The first time I saw a Honda Super Sports Cub, I marveled at its tiny jewel-like presence. Its handgrips seemed too small, like its quiet sound, yet it was a real motorcycle nonetheless. The footshift was only a three-speed, but you had to learn the process of starting and shifting with a clutch.

Just as some of the local yahoos thought a Honda was a Hondo and a Yamaha was a Yammahaw, I the super nerd, thought it was a YaMAha.

There was a Honda dealership in the small town, but one bigger than the town I resided in, that was famous for having a virtual motorcycle junkyard out back, behind its little building. There were the remains of Honda 50's and Hawks, Dreams, and Benlys. Deceased Yamahas and even the occasional Suzi lounged in that graveyard of adolescent dreams. The man and his wife who owned the shop were legendary as Mr. & Mrs. Grouch, two selfish old critters who could be so nice, if only they would allow a punk like me to make a meager bid on a few of those wretched, disassembled bodies. I wanted so desperately to put together a tiddler I could afford and ride! Years later, when I was almost an adult, they gave me the best deal on a new Honda that would travel far and wide below my Captain America helmet.

My mom would drive me over there on a Sunday afternoon when the little dealership was closed, just so I could cup my hands around my eyes and stare through the glass into the dimness, ogling the machines therein. When the shop was open, I could smell that special whiff of the two-stroke oil in the dingy little Yamaha shop on a back street in a small town. I think the flavor was DA Speed Sport.

One lazy summer afternoon, a fellow tiddler buddy and I went over to see Dub Terry. That was his real nickname and he was the official Fonzie of our little town. He owned a beautiful red Honda Hawk that had been developed into what I would later come to know as a flat-tracker. It had a Super Sports 50 gas tank painted red, semi-knobby tires and open exhausts. The legend was that he would challenge some kid to a race. After the kid had zipped off down the road, Dub would come howling by on that fierce machine on one wheel. We later called it a wheelie.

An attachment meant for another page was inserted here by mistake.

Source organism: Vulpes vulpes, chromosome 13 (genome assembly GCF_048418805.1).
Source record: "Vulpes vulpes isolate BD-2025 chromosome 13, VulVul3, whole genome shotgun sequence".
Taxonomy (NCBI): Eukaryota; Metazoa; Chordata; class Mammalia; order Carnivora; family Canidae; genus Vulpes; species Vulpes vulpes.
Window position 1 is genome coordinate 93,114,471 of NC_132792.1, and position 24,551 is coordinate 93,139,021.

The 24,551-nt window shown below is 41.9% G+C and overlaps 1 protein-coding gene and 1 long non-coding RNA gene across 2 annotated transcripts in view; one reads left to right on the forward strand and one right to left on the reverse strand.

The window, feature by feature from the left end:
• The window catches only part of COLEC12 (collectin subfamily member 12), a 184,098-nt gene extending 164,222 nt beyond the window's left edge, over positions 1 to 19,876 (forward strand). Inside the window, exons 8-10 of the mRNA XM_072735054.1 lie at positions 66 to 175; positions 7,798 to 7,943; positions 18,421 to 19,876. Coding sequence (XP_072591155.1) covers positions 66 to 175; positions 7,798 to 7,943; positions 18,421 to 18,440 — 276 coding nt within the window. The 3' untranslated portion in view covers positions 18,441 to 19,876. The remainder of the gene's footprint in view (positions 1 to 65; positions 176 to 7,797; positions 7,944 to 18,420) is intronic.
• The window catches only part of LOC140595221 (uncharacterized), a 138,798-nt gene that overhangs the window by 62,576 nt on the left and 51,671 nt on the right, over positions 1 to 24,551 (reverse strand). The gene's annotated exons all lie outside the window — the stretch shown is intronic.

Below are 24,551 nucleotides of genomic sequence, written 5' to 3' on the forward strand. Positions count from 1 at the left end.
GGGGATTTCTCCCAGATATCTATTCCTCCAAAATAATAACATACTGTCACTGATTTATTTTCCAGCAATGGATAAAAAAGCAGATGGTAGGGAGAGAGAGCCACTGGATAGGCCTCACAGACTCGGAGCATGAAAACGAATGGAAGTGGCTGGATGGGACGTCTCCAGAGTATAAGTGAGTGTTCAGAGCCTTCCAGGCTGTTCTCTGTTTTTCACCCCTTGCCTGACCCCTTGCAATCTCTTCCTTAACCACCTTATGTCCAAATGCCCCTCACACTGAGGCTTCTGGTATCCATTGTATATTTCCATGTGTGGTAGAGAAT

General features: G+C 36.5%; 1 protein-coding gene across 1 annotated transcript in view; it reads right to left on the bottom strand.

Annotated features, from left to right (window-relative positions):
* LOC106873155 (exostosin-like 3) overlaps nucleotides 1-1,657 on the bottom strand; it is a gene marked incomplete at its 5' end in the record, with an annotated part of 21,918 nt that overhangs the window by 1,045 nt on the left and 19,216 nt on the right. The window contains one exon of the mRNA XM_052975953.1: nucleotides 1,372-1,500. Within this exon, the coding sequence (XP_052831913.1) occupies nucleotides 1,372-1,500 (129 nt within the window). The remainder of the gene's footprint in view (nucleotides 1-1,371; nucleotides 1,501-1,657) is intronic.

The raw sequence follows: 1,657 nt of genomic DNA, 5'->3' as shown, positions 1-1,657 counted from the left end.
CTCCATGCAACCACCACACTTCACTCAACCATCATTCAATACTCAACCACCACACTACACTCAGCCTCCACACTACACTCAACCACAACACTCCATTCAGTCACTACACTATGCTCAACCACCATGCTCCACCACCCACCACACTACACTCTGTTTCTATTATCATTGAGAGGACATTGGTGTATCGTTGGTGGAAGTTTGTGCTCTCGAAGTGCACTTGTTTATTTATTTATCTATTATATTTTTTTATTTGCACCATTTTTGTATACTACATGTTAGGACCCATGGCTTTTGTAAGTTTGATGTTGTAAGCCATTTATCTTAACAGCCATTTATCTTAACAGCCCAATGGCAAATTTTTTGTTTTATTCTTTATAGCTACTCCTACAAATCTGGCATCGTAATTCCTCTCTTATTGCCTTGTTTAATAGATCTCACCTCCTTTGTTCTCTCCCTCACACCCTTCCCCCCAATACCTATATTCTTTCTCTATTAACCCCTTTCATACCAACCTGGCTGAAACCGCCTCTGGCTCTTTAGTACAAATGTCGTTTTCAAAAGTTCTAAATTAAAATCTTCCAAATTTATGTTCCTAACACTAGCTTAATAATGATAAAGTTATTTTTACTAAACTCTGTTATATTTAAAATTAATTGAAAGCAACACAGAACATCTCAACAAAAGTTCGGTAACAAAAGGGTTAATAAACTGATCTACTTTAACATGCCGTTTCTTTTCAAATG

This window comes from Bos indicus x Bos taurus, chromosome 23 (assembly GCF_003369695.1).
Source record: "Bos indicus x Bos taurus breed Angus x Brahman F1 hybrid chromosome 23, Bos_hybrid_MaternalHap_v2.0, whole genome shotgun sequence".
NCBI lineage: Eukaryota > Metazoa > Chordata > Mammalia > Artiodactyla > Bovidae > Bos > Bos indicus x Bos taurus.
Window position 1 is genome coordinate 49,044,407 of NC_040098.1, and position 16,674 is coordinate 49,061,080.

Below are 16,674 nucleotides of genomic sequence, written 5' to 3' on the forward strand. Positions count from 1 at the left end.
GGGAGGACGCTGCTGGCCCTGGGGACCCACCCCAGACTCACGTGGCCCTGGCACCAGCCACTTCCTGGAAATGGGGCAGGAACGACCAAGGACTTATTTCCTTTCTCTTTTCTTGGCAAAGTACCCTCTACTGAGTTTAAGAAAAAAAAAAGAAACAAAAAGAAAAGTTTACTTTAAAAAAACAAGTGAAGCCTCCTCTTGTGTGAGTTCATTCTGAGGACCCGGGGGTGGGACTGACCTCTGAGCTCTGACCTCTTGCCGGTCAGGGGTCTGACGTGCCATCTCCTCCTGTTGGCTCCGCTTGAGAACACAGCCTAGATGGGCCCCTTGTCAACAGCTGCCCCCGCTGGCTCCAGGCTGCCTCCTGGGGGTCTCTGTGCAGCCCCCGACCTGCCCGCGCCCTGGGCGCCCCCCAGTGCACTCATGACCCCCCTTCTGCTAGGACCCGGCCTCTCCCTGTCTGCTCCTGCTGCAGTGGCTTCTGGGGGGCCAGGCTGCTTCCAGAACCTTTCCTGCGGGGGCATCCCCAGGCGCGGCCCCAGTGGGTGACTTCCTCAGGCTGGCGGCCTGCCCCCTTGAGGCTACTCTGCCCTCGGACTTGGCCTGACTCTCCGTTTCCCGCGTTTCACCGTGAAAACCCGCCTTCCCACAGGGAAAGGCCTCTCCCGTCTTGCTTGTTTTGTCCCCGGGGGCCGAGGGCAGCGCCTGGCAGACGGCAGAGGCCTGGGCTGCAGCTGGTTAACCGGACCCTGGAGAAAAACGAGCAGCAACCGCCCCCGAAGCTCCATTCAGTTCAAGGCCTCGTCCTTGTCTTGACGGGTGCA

You can never forget the first time you heard a Honda 250 or 305 Scrambler unmuffled in the distance. There was a special underwater warble to it that has never been duplicated to this day. When you rode one of these beasts in the dirt, the seat and suspension were misunderstandably stiff. That is the best way I can describe it.

The first time you sat down on a Hodaka and the soft seat and suspension went squish! you knew that dirt bikes had matured into what they were supposed to be.

The CL-350 was much softer and sweeter than its immediate predecessor. It had an electric starter, but I didn't use it much. I liked the feel of kicking it alive like a real man. The stroke of the kick starter seemed a bit short as the engine went thump-thump only once whenever it failed to fire on the first kick when cold. It always seemed to fire on one cylinder first for a few seconds before the second cylinder kicked in.

No one ever forgets his first Mach III experience. Two pipes on one side and only one on the other? Cool! And then there was the alien sound of dub-dub-drubble-bub. And then the carbs sucked so much air so fast that you completely forgot about the exhaust noise.